Smart Tech for a better Web
Recently I had the pleasure to work with Giovanni Pagnotta. Giovanni is not only a great person, he is also a gifted designer. He designs tables, chairs, and other things I would love to have in my office. Design is maybe a matter of taste. Giovanni hits my taste like a hammer a nail.
Currently he is raising funds on Kickstarter for an extraordinary project. He designed a 3d-printed titanium pen. It looks amazing, and that reminded me on our collaboration.
The work with him was intense. Our collaboration was different from everything I experienced before.
Months after the project ended, its impact is still huge on me. I doesn’t feel like Giovanni was my customer. It is more like he was my teacher. Let me share three of my biggest takeaways with you.
(Above: Giovanni Pagnottas P22 project, currently on Kickstarter)
When I first met Giovanni, he was full of ideas and had a vision. I told him to write down a specification. He sent me a PowerPoint presentation. I got an idea of what he meant. My gut reaction was: PowerPoint? Not enough! But then I reconsidered. I understood what he wanted. Did I need more?
It is safe to force customers into specs. It describes exactly what you are doing. For some reason I felt this was not right in this case, and I just tried to code what I understood. I showed him my results early, and we went on from there.
In the following weeks we meet up on Skype as often as we could. I coded, showed the results, and he gave me feedback. Things started to look good. Giovanni told me what elements needed adjustments and which did not.
Specifications are maths. You can calculate dimensions but also your budget. I failed with the estimation of hours I would need for this project by a factor of four. But with a specification, you are committing yourself to a deterministic result. A specification would never have met the vision of Giovanni. He knew what he wanted, but he was no writer. A specification would have forced him into the role of a writer, which he is not.
I showed my results early and Giovanni told me what was wrong. Specifications were not necessary, I just followed a structured path to develop visuals. Sometimes I felt something was not right.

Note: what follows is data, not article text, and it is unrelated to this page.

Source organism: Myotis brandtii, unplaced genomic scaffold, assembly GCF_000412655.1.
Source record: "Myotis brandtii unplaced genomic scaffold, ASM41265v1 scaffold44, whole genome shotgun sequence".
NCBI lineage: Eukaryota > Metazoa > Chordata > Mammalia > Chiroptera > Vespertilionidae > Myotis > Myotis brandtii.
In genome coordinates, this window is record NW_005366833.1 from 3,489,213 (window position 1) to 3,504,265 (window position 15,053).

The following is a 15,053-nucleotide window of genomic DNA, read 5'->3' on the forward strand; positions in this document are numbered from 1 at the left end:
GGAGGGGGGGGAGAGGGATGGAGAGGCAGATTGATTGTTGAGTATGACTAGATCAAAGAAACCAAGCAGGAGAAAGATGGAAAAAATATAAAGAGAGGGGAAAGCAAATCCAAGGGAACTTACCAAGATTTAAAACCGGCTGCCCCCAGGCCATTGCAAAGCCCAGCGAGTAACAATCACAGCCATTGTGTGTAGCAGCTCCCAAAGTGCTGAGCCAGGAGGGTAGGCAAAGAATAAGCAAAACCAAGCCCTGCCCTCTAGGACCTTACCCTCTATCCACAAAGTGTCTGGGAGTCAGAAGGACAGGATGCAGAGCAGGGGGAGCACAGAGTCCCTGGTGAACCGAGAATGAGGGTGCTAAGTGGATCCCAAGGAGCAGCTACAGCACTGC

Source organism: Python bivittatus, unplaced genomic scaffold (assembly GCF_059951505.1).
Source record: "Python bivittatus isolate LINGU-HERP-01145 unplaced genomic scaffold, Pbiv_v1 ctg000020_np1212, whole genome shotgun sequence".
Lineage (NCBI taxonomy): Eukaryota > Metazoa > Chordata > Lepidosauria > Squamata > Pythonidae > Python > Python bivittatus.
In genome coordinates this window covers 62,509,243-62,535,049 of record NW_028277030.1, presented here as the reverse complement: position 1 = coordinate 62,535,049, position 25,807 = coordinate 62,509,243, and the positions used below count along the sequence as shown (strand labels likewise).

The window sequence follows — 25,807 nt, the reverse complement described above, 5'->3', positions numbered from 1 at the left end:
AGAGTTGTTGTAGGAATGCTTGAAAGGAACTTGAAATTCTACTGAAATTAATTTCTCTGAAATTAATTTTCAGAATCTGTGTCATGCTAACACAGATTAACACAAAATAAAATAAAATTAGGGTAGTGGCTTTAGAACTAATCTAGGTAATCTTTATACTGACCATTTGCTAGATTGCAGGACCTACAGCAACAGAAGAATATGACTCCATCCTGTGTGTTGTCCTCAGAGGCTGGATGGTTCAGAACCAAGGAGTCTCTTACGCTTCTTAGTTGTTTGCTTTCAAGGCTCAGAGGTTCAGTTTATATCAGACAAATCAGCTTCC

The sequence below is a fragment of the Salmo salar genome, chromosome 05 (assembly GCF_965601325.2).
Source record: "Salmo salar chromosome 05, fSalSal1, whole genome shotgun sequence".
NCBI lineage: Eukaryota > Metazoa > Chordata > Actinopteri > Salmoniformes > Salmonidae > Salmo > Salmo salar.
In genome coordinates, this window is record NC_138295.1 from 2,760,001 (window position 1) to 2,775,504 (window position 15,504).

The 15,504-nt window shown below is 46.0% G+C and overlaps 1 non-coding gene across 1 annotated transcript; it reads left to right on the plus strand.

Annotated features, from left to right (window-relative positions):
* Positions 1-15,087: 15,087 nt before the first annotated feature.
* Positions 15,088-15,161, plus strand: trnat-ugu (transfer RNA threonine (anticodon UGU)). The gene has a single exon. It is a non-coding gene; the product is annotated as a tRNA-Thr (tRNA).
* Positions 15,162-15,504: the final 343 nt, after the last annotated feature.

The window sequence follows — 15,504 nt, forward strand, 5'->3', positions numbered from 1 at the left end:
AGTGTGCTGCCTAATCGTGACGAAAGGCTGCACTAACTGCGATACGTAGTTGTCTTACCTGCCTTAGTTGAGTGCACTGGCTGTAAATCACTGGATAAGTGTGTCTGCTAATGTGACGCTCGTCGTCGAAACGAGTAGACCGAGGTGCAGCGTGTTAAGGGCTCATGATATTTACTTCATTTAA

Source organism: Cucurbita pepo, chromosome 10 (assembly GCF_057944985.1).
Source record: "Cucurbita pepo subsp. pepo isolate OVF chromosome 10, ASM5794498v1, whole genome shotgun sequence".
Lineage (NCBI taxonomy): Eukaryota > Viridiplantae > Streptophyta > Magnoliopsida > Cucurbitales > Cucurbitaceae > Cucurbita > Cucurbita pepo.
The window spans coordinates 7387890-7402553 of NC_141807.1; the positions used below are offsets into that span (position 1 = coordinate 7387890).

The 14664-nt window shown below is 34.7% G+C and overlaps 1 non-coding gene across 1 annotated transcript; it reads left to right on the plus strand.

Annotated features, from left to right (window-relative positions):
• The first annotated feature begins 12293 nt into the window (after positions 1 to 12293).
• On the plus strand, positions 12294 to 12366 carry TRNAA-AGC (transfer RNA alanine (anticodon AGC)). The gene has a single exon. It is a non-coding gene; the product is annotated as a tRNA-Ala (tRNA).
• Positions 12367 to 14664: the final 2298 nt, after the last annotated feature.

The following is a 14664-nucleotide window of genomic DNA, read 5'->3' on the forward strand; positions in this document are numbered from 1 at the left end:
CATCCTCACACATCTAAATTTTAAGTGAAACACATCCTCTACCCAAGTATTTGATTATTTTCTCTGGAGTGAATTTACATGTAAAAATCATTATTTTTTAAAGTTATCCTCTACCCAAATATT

Don’t get me wrong: I am not a designer. I have no clue. But there are some technical expectations we mere mortals are used to. I told him what I expected.
To my surprise he reconsidered. He would say “I have to think about it”. Then he went back to his “cave” (not actually cave, I was just thinking of his design office like a cave). And finally he came back and blew my mind with another idea I loved.
You think designers are full of ego? Well, I have at least one experience that proves this is wrong. Like a good coder, Giovanni iterated his design and developed it further and further. Until it was “good”. Just like we developers do with refactoring and peer reviews.
Again, a specification would have killed this kind of peer review. I would have gotten one idea, implemented it, and finally we might have made a change request. This would have meant more costs and unhappy people.
Design can be a process, it is not necessary one event in time.
One day on Skype Giovanni told me minimalistic design is hardest. And he said, proportions and dimensions matter most.
It is true. When I was sharing my screen, he was saying one element should go a few pixels to the left. A few pixels? I put the element to the left and it all felt more comfortable. I could breathe again, if you know what I mean by that.
I started a browser extension which showed a ruler. From a mathematical perspective I was right. But it felt wrong. My brain told me Giovanni was right.
Usually I believe in math. But does it matter, when my gut feeling says it is wrong?
Giovanni is incredibly talented when it comes to seeing such things. I have no other choice to rely on math. I guess, this is why people like me need people like him: he can tell, when math is not going to work well for the brain.
I would not be able to do a similar approach with many people. To be honest, only a few people are as gifted as Giovanni Pagnotta. He was able to tell me exactly what needed to be done at which time. He could structure the steps of the manipulations I need to perform.
In my early days I worked with many people who called themselves “businessmen” or “designers”. The approach I used for Giovanni Pagnotta would not have worked with them. I am happy that I decided not to stick to my rules this time. I learned a lot. It made me see more and understand design better. Thanks, Giovanni!